September was weird. It seemed to pass in slow motion, but at the same time, I’m confused that it’s October already and don’t know to where this year has disappeared.
As far as my reading, it was all over the place. I read across a range of genres. My current trend favoring behemoth fantasy novels fell to the wayside: I participated in the Contemporaryathon readathon, which resulted in almost half my reads this month being novels that are set in our very own time. The last time I read any contemporary fiction was March, and that was one novel! Incidentally, I do not foresee this repeating since the vast majority of books on my TBR are historical and fantasy fiction.
Most notably in my reading life this month: Two novels I read will be on my 2019 favorites list. Can you guess which two from the descriptions? #cheeky
Number of books read: 11
Number of pages read: 3,710
Books over 400 pages read: 3
Number of formats read: 4
Genres read: 7
YA: (1 fantasy, 1 mystery)
Adult fiction: (4 contemporary, 1 fantasy)
Short story collection: (1)
Ancient reception: (1)
Ancient literature: (1)
Full list of books read:
In Cuba I Was a German Shepherd by Ana Menéndez
This is a collection of linked short-stories revolving around Cuban-Americans, primarily first and second generation. The stories range from fantastical and allegorical to realistic fiction and are connected thematically and through reappearing characters. Menéndez exploration of immigration as loss of identity resonated with me in particular as a second generation American (though my family is Greek not Cuban).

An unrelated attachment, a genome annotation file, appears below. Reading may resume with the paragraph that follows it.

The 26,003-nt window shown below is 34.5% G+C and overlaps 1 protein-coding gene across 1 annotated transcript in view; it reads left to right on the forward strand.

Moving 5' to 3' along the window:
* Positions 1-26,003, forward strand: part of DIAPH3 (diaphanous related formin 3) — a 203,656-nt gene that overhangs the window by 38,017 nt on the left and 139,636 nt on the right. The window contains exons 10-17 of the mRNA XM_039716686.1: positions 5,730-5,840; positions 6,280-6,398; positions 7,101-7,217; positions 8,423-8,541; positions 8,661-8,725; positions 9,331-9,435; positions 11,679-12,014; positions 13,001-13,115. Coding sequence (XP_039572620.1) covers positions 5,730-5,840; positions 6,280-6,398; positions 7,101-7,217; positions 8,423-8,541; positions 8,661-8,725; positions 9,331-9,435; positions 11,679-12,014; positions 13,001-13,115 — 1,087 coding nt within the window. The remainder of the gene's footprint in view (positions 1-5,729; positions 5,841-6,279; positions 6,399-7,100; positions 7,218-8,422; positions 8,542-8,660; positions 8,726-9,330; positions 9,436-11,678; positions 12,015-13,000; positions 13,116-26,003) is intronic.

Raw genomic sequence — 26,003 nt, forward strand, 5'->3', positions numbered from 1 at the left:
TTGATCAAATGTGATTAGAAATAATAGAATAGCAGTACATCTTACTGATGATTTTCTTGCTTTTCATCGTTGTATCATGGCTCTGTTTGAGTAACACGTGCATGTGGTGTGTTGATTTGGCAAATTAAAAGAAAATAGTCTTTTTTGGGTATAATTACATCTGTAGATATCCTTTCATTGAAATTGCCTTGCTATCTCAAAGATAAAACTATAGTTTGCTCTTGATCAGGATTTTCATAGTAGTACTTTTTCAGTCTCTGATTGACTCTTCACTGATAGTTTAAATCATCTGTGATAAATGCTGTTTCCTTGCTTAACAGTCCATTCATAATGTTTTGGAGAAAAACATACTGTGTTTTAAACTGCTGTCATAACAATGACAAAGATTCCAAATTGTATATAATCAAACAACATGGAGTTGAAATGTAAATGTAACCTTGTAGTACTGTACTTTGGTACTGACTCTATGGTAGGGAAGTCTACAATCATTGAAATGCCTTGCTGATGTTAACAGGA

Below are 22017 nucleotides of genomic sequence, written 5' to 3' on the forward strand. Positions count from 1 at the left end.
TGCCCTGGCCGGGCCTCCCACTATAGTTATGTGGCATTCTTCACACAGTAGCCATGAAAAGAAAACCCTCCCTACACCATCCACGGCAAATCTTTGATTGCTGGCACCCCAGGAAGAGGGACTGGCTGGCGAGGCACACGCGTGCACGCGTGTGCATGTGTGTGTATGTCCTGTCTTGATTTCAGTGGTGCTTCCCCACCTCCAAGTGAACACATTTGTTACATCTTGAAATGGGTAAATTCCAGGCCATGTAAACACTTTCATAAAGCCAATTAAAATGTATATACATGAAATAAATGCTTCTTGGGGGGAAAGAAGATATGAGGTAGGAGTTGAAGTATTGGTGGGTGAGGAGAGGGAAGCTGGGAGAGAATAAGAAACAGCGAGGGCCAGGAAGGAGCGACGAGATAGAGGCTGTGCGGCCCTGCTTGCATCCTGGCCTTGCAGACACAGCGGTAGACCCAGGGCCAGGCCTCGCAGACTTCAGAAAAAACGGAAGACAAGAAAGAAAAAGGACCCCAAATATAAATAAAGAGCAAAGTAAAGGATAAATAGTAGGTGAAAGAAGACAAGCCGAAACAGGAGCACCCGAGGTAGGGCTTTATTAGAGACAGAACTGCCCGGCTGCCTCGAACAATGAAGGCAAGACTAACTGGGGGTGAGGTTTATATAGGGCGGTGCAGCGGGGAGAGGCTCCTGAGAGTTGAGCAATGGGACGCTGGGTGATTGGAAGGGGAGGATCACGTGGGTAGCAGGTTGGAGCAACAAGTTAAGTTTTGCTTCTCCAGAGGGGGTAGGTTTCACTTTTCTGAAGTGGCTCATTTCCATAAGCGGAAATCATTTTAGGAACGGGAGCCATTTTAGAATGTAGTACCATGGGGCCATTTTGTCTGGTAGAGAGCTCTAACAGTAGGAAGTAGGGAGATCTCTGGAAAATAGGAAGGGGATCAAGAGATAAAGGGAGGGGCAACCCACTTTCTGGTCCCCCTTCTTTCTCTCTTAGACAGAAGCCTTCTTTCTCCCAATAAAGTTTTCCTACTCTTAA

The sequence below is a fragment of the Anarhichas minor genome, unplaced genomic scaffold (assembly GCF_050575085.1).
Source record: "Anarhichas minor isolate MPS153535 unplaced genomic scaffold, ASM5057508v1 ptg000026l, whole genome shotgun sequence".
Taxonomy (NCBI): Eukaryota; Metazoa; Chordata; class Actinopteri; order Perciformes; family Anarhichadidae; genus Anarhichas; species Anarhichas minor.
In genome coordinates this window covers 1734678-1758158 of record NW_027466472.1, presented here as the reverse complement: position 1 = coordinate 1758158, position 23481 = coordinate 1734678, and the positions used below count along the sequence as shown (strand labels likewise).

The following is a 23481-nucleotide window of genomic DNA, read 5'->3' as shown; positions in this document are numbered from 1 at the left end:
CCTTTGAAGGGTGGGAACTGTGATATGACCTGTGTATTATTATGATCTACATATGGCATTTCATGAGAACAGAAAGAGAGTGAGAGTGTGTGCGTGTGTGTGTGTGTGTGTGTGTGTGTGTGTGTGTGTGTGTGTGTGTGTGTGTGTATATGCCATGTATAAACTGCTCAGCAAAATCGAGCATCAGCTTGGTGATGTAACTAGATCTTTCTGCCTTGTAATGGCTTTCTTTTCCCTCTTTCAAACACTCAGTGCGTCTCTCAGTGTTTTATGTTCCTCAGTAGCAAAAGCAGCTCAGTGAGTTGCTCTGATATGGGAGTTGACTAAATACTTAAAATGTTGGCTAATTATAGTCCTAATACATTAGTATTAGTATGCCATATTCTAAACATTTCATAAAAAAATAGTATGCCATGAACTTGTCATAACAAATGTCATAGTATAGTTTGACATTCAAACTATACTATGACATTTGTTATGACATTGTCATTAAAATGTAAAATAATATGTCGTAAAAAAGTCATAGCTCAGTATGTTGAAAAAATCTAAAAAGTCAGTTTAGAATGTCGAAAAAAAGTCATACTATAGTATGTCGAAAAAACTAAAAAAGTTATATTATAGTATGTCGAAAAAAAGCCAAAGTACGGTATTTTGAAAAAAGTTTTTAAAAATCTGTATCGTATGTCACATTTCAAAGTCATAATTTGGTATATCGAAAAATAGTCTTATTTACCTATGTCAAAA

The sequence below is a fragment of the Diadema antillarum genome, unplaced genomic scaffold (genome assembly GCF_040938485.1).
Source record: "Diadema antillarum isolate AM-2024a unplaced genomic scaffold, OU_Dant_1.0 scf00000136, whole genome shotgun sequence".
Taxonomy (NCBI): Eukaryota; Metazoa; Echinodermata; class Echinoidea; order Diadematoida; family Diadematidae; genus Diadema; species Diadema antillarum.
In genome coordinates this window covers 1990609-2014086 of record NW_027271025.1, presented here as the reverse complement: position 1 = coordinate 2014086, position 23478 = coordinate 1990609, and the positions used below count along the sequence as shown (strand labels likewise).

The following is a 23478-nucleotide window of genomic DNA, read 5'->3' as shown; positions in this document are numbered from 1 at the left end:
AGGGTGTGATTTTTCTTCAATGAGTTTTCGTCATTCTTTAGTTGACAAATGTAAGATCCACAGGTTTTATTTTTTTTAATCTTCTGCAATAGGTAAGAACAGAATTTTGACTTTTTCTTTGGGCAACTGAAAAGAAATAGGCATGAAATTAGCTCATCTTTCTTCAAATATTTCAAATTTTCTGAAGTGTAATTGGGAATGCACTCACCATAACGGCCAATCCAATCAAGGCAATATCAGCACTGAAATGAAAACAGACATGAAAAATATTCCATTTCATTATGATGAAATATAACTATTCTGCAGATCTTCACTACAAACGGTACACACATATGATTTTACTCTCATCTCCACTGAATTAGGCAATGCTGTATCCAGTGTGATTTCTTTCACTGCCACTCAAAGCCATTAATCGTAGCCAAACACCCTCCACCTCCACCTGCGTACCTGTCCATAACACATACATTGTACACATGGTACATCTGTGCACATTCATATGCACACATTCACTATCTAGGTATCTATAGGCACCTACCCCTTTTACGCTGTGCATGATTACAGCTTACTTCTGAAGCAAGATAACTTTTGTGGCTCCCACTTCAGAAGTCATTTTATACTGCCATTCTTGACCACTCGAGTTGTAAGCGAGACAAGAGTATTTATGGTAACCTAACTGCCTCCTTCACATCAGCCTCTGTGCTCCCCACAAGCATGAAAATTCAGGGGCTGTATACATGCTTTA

The Peppermint Tea Chronicles (44 Scotland Street #13) by Alexander McCall Smith
Reading another 44 Scotland Street novel is like coming home. If you’re not familiar with the series, it follows the lives and loves of a group of Edinburgh residents. That is all. It’s slow-paced, character-driven stuff. And what characters! I’m so pleased with the direction this one took. I’ve written more about my feelings on this series here, if you’re interested in learning more about this charming series.
Harry Potter and the Prisoner of Azkaban (Harry Potter #4) by J. K. Rowling
According to goodreads, I have read this particular book in the Harry Potter series every year for the past four years. This came as a surprise, but it shouldn’t have. It features time travel, one of my favorite literature tropes. I wrote about the book way back in 2014 here.
The Ten-Thousand Doors of January by Alix E. Harrow
I’ve categorized this as adult fantasy above, but it has also been put into the YA fantasy category. So take your pick, I suppose.
It is a historical fiction, portal fantasy set at the turn of the 20th century. The main character is January, named for Janus, the Roman god of boundaries and passages (hint, hint). She lives a cosseted existence with her guardian while her father travels the world acquiring treasures for him. As long as she plays her proper role, everything will be fine. But of course, she does not play her proper role. Instead, she discovers a portal to another world, and danger, forbidden knowledge, and adventure ensue.